By Christopher Neville
I was sitting in the airport in Cape Town recently waiting for my flight to open when I heard a very familiar whistle. Despite its familiarity it was more than a little startling simply because it was so out of place. As I know a reasonable amount about our avifauna it was not difficult to identify as coming from a Red Wing Starling that was swooping around the departure area and continually coming back to the floor to ceiling windows, perching on one of the supports, peering longingly through the glass and uttering that rather forlorn whistle cross chirrup that is one of their signature calls.
It was obviously under stress. Its beak was agape and it was panting quite heavily as it repeated again and again the more than useless pattern of behaviour in its attempt to escape back in to the natural world that was quite inexplicably so tantalisingly close and that it could see with great clarity and that yet remained to completely unavailable.
It will soon die
It was very clear to me that unless something happens – and probably something quite violent – it will soon die. The causes if its death are not likely to be lack of either food or water. What will kill it can only be called emotional deprivation and frustration.
There are a few possible events that would release it from what I am sure it sees as a very unhappy time. One is that the glass simply shatters because of some catastrophe or another. The other is that something happens that drives it away from the glass and back into the arrivals hall where it certainly entered the building.
Whatever it is that needs to happen – someone capturing it or driving it away with a feather duster or some other device – is likely to be also very stressful and energetically resisted. The third possibility is that it simply moves away from the illusion on the other side of the glass and explores other possibilities. None of these is likely to happen. It will most likely continue to fly aimlessly from pane of glass to pane of glass, endlessly repeating the same old pattern of behaviour hoping that something will change.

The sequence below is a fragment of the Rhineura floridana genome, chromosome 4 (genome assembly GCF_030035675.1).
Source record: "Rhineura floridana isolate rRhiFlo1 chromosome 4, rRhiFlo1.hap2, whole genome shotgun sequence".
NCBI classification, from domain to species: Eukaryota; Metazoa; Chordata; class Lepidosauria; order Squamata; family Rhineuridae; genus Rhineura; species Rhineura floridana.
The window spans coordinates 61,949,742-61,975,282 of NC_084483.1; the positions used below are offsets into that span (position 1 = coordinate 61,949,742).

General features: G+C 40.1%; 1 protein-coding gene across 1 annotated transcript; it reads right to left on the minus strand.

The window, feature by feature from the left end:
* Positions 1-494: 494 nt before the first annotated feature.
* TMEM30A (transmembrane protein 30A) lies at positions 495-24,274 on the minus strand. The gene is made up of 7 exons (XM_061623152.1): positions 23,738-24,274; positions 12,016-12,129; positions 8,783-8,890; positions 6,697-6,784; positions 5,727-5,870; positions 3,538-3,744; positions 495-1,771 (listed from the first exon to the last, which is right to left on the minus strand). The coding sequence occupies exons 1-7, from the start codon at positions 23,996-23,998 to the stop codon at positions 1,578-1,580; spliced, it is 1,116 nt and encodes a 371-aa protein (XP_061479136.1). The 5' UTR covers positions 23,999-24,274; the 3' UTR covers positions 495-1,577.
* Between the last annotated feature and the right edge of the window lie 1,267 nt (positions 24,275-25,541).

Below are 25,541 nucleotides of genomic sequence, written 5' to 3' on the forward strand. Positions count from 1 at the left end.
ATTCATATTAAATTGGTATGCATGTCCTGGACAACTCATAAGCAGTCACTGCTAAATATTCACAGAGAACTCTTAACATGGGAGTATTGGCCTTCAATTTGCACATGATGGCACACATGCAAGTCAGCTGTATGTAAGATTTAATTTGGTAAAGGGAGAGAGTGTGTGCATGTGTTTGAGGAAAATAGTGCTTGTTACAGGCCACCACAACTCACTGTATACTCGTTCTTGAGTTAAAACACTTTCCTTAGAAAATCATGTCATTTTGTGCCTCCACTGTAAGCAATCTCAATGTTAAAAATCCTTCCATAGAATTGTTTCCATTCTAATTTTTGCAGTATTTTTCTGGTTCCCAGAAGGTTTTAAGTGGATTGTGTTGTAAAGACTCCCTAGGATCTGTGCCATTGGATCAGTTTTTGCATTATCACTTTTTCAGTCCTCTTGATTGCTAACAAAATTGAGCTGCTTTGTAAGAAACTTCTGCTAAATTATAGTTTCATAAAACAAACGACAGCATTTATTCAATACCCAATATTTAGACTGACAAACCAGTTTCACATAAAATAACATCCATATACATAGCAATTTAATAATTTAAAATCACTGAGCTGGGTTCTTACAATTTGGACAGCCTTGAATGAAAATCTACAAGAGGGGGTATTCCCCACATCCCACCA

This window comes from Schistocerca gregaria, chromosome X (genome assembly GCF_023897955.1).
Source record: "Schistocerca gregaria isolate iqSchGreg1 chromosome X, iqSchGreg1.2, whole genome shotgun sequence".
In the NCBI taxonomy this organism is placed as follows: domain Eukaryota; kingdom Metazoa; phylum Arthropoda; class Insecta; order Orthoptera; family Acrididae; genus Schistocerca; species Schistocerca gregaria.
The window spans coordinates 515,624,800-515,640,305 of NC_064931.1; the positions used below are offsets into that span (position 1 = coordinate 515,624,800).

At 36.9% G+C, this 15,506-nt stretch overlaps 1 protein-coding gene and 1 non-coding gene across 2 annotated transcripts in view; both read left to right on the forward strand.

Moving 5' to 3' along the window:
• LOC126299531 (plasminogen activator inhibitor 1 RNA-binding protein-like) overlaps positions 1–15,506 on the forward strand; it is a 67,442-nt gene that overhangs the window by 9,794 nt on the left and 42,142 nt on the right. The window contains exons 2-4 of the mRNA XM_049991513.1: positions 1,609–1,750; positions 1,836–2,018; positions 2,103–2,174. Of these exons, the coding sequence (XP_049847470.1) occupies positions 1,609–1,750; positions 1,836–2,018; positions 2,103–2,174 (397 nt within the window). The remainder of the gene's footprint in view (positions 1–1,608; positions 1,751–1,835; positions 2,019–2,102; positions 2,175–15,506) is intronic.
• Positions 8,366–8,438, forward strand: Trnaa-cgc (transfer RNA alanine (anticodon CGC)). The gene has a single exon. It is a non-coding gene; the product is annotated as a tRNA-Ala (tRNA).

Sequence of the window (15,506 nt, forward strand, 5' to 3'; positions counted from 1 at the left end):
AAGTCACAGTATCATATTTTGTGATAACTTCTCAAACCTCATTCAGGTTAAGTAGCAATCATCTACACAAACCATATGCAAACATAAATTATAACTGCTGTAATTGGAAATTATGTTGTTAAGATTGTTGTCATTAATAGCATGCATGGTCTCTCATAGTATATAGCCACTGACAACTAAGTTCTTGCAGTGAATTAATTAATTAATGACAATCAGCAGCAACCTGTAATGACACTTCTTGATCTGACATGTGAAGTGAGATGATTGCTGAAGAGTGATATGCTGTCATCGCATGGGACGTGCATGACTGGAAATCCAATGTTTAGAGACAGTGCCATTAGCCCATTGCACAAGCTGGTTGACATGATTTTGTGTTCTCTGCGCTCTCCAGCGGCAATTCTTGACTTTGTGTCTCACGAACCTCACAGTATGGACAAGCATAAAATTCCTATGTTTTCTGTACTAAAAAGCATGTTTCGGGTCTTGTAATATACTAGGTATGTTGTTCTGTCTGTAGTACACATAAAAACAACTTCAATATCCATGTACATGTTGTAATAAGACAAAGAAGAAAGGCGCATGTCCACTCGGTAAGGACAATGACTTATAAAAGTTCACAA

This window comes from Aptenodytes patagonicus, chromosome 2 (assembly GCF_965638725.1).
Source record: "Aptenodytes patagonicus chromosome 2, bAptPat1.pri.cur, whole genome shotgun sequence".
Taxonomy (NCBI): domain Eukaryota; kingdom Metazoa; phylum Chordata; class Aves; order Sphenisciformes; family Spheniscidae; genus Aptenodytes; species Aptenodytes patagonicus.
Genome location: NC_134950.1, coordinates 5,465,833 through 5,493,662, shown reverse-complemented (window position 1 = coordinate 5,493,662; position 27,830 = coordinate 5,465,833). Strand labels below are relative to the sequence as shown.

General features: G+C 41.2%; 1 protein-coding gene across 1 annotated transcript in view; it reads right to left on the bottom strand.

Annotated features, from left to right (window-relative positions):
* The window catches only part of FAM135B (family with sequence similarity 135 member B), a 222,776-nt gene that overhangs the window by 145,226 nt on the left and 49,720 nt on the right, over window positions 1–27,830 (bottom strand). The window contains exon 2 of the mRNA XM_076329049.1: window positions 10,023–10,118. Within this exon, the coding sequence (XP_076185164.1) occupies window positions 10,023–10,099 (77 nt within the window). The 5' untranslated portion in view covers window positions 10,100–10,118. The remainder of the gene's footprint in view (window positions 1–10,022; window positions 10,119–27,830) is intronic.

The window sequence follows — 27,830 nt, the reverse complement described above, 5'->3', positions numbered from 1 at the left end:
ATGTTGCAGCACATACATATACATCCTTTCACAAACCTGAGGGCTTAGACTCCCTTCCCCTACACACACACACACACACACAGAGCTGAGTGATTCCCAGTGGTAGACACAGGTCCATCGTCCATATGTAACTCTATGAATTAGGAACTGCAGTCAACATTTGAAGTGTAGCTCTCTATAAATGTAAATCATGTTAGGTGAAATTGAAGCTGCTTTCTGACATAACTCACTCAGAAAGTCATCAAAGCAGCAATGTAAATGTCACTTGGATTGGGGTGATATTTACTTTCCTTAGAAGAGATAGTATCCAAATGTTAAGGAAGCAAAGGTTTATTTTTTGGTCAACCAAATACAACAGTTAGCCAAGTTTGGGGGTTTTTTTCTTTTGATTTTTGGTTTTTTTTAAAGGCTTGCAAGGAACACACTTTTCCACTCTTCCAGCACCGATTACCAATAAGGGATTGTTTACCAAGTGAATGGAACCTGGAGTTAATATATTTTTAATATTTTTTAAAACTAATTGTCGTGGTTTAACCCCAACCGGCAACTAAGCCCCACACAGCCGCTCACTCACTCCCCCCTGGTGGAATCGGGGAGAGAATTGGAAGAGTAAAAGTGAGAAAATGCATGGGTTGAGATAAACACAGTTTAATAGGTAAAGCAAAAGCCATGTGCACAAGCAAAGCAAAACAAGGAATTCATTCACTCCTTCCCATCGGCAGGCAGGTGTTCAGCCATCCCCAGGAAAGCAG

Can you See Yourself?
You do not have to be a genius to see the parallel between our own human behaviour at this time and that of that starling. Can you see yourself? Can you see your organisation? Can you see our society?
Time to do something very different from that which we are doing!
Christopher Neville is the Founder of Foundation. His work is internationally respected and honoured. He consults to organisations both large and small here in South Africa as well as Europe. He has a reputation for approaching matters that concern us all both personal and business, from a different angle. His methods are effective and produce swift, often startling results. To see more about Christopher’s philosophy and work, visit www.christophernevill.net or www.foundationsa.co.za
Liesel helps sensitive introverts to see their sensitivity as a superpower, love their work and practice awesome self-care so they can be energized and make a difference in a meaningful and fulfilling way. She helps them to overcome the fear of being visible, avoiding the spotlight and conflict, being ‘too nice’, perfectionism and procrastination.
She’s the author of “No Problem. The Upside of Saying No”, which is a handbook for those who struggle to say no, are overwhelmed and exhausted.
Click here to read about the book.